Kincheloe’s recommendations are explicated and synthesized, and examples applying his recommendations have been interspersed throughout this study. An intertextual analysis of Kincheloe’s works helped provide a more complete picture of how to apply his multidimensional critical complex epistemology, ontology and bricolage. These are presented throughout the discussion as they apply. An analysis was also performed on Kincheloe’s definitions of bricolage to provide further illumination and to begin the move away from the one-dimensional metaphors that may contribute to reductionistic research and hamper knowledge production.    

A third element of the study, as mentioned, relates to the inability to separate myself as the researcher from Kincheloe, the subject of the research, or from the process of the research itself. My effort to extract myself so that I might avoid discussion of particular phenomena only served to delay my research; I became stuck in a hermeneutic circle until I acquiesced to depicting the reality I was experiencing. The research process had catapulted me into an intense and rapid spiritual transformation and to higher levels of awareness which radically changed my life and how I view life in general. It appears, based on my experiences during this research that the connection I experience with Kincheloe occurs at higher levels of consciousness. It may be that most of us are simply not aware of this form of connection in our daily experiences until we make a conscious and sustained effort toward attaining higher consciousness. Osahon (2009) provides the following insight in relation to this phenomenon from his African heritage:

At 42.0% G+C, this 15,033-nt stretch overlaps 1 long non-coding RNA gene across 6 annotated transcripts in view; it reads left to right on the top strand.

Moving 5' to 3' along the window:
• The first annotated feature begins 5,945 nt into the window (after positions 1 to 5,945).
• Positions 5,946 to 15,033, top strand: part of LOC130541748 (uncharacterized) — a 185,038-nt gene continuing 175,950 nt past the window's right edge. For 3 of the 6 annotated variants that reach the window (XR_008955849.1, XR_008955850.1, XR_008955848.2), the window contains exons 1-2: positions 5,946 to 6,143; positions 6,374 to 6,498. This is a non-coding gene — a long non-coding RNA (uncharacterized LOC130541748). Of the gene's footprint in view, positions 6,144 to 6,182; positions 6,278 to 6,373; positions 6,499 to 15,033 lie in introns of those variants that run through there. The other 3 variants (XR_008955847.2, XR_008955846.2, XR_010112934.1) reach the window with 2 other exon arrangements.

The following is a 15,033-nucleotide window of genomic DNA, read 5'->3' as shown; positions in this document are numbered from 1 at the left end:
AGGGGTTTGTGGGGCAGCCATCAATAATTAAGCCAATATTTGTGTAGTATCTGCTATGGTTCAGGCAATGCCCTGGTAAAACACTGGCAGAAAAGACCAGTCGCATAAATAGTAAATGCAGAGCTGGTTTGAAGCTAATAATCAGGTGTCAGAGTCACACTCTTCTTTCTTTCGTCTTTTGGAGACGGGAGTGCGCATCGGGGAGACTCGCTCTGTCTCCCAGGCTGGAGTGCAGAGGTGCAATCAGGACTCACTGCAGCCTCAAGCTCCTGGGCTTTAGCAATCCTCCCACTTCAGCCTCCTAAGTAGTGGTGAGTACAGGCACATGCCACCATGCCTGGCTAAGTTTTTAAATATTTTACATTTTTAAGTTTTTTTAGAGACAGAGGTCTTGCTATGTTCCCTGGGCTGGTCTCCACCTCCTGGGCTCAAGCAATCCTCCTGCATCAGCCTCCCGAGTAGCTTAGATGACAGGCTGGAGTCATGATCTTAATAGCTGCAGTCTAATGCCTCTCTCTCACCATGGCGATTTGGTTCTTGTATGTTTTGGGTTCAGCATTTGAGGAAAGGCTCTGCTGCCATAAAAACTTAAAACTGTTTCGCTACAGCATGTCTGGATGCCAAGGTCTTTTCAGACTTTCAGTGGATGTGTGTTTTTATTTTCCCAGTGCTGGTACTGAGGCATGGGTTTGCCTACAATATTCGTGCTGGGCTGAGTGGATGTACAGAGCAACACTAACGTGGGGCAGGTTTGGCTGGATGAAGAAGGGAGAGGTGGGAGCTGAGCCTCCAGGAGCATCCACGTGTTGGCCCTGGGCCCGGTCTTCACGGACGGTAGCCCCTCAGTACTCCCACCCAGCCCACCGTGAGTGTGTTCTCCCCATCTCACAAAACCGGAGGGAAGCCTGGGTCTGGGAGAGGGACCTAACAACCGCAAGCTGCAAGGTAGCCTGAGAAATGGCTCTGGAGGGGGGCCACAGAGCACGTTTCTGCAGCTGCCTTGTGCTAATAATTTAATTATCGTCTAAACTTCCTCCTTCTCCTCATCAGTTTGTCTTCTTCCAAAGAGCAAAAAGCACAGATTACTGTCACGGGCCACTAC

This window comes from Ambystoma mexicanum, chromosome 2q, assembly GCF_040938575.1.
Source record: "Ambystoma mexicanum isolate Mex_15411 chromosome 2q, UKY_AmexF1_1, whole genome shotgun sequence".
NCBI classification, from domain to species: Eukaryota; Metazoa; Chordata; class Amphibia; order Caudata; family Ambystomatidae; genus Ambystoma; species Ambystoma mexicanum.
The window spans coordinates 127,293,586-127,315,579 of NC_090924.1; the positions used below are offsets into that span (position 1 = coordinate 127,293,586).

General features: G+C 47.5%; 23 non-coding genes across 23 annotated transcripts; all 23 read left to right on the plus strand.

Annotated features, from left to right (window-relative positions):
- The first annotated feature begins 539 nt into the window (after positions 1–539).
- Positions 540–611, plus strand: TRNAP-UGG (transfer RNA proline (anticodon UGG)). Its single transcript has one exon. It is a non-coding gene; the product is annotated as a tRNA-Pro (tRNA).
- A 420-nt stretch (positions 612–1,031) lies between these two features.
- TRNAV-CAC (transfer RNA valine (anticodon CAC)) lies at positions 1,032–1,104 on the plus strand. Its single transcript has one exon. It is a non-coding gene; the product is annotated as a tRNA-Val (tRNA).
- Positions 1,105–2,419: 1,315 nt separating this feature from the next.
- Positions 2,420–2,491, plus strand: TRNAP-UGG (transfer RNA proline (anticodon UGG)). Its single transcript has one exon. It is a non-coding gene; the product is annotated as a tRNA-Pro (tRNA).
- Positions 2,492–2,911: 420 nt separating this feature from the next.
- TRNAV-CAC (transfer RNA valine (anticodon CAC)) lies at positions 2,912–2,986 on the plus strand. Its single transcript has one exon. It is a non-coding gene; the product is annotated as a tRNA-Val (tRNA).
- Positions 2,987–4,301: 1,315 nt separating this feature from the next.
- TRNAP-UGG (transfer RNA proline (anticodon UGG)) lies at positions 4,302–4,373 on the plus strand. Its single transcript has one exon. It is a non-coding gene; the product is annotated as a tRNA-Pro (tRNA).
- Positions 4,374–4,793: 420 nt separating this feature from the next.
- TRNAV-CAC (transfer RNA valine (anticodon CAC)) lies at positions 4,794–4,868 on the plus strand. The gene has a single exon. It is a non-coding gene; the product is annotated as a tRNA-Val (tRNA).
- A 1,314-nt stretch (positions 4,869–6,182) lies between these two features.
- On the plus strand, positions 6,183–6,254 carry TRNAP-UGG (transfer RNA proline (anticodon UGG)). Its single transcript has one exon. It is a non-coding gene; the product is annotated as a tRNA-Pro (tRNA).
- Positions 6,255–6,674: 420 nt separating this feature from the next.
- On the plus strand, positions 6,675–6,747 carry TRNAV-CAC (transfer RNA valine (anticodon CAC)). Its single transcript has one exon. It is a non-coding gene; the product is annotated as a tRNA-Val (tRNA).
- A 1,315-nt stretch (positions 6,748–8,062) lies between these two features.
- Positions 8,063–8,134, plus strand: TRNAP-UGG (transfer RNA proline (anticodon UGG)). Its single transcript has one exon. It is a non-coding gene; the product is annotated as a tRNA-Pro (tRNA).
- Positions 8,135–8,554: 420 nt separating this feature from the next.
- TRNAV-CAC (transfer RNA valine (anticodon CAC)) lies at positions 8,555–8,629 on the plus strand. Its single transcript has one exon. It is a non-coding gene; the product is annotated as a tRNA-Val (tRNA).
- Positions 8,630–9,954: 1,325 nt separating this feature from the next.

Our ancestors taught that spiritual development or progress is possible in degrees through disciplined intellect, adoption of ethical principles and balance in ones life. That one needs to allow disciplined subtle forces to dominate ones physical essence. The secret knowledge the adepts taught was about the mastery of these subtle forces progressively to achieve higher consciousness. (“How to engage the gods,” para. 9)

 

These connections might also be explained as a manifestation of “entanglement” described in quantum physics, which I will describe in more detail later, but however this phenomenon is explained, the connection and its accompanying “extrasensory experiences” are very real for those of us who experience them (Clegg, 2006; Radin, 2006; Lame Deer, 1992). It appears that as Kincheloe contends throughout his work, “bricolage” as he has conceptualized it can take us to higher levels of cognition, perhaps in incremental steps that build higher levels of conscious connection between people. While I was working with Kincheloe during the early phase of this research I was only semi-aware that we seemed to have a special bond or connection. I did not find that unusual at the time because he had that impact on many people. His death, however, devastated me to the core, which was difficult to explain. It was so extreme that my own mother had commented that I acted like I had lost my husband.